The Victorian maverick and batting great had been given a lap of honour at the ‘G in October following his untimely death in September. But that visit to the colosseum was sombre and dark – the antithesis of everything for which Deano stood. It was during a time in which Victoria remained locked down.

This was a much cheerier occasion: the type of bright, sunny day at the ‘G at which Deano was king.

Allan Border, Phoebe Jones, Jane Jones and Augusta Jones with Deano's bat and baggy green at the wicket.

Allan Border, Phoebe Jones, Jane Jones and Augusta Jones with Deano’s bat and baggy green at the wicket.Credit:Chris Hopkins

His visage was present all day, placed over a bay of seats in the Ponsford Stand. The Aussie players’ bottom lips were adorned with his trademark zinc when they lined up for the national anthem. Highlights of his swashbuckling strokeplay were showed at lunch. Then came the tea break tribute at 3:24pm – a number with dual significance, both his highest first-class score and his Test cap number. Once his nearest and dearest had placed the items in the middle, 12th men James Pattinson and KL Rahul retrieved the gear, putting it on a seat inside the ground.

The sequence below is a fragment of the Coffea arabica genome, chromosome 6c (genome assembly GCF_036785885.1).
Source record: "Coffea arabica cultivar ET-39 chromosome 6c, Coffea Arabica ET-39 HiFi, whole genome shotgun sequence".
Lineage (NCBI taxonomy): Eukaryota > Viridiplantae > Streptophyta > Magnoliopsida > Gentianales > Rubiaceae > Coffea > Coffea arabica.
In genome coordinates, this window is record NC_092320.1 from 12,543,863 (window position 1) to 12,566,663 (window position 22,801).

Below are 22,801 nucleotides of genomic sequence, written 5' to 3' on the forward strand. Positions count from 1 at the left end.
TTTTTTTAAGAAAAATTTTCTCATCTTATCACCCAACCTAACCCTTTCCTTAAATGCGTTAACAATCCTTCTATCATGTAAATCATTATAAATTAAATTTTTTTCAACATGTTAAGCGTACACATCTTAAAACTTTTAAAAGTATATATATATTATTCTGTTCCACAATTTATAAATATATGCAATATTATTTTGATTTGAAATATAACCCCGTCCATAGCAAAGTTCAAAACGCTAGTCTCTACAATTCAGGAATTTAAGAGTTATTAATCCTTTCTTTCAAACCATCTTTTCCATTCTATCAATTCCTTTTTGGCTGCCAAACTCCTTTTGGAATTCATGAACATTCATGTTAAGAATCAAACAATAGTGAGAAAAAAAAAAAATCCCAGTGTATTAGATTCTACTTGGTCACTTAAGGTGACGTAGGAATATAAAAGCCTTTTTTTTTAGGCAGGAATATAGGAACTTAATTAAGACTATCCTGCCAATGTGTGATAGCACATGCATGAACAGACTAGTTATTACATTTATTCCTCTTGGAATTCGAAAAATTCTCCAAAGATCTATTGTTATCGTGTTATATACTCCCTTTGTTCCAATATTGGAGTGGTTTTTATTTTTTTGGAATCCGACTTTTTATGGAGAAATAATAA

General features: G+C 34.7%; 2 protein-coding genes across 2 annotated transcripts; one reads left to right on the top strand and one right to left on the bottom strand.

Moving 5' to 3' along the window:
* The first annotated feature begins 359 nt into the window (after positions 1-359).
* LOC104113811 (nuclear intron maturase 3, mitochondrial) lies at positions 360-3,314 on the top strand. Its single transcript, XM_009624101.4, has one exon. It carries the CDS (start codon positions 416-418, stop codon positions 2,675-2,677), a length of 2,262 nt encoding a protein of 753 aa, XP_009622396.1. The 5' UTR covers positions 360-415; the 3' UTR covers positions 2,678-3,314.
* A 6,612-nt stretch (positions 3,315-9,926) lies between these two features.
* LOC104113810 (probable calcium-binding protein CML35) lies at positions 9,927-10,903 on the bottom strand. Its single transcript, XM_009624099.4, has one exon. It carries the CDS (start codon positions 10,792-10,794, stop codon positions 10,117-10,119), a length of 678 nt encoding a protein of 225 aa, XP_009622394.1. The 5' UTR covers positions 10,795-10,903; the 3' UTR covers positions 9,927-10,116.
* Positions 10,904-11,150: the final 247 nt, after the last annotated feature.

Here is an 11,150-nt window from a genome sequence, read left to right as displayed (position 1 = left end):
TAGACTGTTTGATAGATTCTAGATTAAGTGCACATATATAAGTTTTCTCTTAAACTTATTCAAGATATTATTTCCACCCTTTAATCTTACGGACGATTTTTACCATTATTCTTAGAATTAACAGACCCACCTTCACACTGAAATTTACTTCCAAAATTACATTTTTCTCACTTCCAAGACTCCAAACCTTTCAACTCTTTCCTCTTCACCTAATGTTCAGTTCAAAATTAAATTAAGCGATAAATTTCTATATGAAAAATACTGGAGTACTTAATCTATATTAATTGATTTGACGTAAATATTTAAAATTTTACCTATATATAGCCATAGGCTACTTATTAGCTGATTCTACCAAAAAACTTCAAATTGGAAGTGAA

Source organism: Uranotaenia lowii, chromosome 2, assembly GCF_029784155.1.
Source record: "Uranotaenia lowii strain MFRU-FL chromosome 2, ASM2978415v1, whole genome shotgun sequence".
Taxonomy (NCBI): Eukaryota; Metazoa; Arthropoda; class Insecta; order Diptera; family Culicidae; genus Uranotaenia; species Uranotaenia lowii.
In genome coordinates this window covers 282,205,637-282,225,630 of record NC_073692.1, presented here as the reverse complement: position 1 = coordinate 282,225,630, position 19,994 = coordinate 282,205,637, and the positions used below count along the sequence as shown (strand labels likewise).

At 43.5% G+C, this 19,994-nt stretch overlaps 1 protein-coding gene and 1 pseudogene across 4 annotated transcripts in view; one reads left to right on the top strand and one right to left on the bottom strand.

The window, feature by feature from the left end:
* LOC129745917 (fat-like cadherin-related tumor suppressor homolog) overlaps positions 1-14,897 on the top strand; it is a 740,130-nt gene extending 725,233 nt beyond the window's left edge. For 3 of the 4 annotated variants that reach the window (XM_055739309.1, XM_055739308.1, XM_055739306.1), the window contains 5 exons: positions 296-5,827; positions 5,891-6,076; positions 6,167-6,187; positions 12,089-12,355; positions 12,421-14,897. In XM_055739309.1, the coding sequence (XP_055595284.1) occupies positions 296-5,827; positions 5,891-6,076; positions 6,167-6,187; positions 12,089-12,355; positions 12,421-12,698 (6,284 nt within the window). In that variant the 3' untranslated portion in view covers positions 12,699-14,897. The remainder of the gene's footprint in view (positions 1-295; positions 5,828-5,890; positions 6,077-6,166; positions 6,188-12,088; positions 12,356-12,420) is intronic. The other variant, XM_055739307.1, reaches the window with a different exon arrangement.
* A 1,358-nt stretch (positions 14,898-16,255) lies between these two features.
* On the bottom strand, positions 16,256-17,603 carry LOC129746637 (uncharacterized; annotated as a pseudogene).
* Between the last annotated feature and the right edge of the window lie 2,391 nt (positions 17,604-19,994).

And while Deano had died still squabbling with Cricket Victoria, the organisation announced on Saturday that his name would be reinstated to the state’s one-day player of the year, an award from which Jones requested his name be removed. The move to bring back the Jones designation came following discussions with his family. Life really is too short for such spats.

In some respects it was still business as usual. As ever, umpiring controversies got tongues wagging. Joe Burns made a duck, just as he did on this day 12 months ago. But on the flip side, Steve Smith was also sent packing without scoring, the first time he’d been removed for nought in a Test in more than four years.

That fans were spread evenly around the ground meant there were no particularly barren patches of seats, arguably lessening the aesthetic impact of the COVID restrictions. It also meant that a Mexican wave could still be comfortably conducted and that as a rite of passage, the MCC members were booed whether they chose to raise their arms or not.


But the signs of the times remained – there were QR codes aplenty, rows were cordoned off, and fans were much more limited in their access between sections of the ground, doubtless doused in ubiquitous hand sanitiser and forced to eat and drink only in their seats.

Still, having hosted AFL matches this year with zero fans, and then sat dormant as the finals were shifted to Queensland, Boxing Day at the ‘G was 30 per cent full rather than 70 per cent empty.

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